Conservation is defined as the “planned management of a natural resource to prevent exploitation, destruction or neglect.”
America’s timeline shows hunters have played an integral role in the establishment of our nation’s land and wildlife conservation ethic.
In 1646, the local deer population near Portsmouth, Rhode Island dwindled so much that local hunters banned deer hunting from May until November to conserve the resource.
By 1720, most New England colonies followed suit.
In 1763, Massachusetts fined poachers for ignoring fledgling game laws.
In 1800, those who embraced an ethical approach to hunting called themselves “sportsmen.”
In 1806, members of the New York Sporting Club advocated the “code of the sportsman” to enforce game laws and sustain wildlife population.
In 1868, that same group pushed for a state fish commission and later lobbied Congress to form a similar federal organization – one that later became the U.S. Fish and Wildlife Service.
In 1887, George Bird Grinnell and Theodore Roosevelt, both hunters, launched the Boone and Crocket Club, that helped establish the national park and national forest systems. The club also helped protect wildlife in Yellowstone Park that later became the source for numerous elk restorations.
By 1904, sportsmen successfully lobbied 13 states to require residents to buy some sort of license to hunt.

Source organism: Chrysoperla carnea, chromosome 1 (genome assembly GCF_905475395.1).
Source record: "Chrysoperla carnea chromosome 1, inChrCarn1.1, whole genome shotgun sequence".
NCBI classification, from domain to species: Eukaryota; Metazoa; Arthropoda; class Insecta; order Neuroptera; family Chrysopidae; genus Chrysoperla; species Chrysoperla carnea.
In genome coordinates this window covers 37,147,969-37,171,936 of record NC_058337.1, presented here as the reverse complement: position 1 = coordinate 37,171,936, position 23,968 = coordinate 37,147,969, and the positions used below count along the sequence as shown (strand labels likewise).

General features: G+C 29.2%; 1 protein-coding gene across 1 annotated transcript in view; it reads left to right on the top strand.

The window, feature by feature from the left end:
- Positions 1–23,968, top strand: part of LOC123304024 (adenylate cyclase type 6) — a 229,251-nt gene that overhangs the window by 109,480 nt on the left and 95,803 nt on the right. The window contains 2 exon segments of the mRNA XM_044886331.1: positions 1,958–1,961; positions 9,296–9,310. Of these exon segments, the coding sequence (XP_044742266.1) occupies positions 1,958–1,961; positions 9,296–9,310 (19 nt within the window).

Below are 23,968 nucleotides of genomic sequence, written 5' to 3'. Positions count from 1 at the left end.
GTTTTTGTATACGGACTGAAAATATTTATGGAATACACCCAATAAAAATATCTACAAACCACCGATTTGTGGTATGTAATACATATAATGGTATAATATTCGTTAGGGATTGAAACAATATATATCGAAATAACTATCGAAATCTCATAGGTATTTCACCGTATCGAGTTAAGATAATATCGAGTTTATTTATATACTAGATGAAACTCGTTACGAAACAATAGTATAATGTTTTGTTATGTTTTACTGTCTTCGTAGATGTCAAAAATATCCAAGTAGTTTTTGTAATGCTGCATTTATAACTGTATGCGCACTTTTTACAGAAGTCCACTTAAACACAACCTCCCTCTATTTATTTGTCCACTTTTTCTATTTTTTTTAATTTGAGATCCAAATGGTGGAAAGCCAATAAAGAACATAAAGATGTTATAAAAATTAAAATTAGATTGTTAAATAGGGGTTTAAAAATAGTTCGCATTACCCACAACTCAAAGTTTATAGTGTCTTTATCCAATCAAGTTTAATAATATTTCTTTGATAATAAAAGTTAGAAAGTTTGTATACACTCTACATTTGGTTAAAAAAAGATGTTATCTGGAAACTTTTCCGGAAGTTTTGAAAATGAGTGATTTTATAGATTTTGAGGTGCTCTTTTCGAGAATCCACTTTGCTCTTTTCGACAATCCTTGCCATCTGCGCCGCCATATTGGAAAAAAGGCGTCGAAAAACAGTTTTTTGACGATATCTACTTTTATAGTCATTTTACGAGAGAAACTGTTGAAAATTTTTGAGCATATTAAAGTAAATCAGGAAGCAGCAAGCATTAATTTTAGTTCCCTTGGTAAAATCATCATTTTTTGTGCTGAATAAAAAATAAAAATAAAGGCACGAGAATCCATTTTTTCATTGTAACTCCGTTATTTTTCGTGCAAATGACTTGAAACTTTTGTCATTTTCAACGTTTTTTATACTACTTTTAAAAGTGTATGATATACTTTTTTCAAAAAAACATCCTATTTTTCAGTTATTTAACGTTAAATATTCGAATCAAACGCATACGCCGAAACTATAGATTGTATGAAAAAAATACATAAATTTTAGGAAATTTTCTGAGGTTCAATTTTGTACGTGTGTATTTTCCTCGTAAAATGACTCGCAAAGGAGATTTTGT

In 1927, George Grinnell and fellow sportsmen formed the forerunner of what later became Ducks Unlimited, which would go on to create a new fundraising concept in conservation – the annual membership banquet.
In 1937, hunters approved an excise tax on guns, ammunition, and since added archery equipment, that to date raised more than $14.1 billion specifically for conservation.
Over time, more hunter-based conservation groups formed to advocate for wild turkey, mule deer, pheasants, quail, wild sheep and other wildlife.
In 1984, four elk hunters founded the Rocky Mountain Elk Foundation that since protected or enhanced more than 8.1 million acres of wildlife habitat, opened or improved access to more than 1.3 million acres, helped restore elk to seven states and one Canadian province, and continues to advocate for elk, conservation and hunting.
These historic and ongoing efforts all highlight how Hunting Is Conservation.
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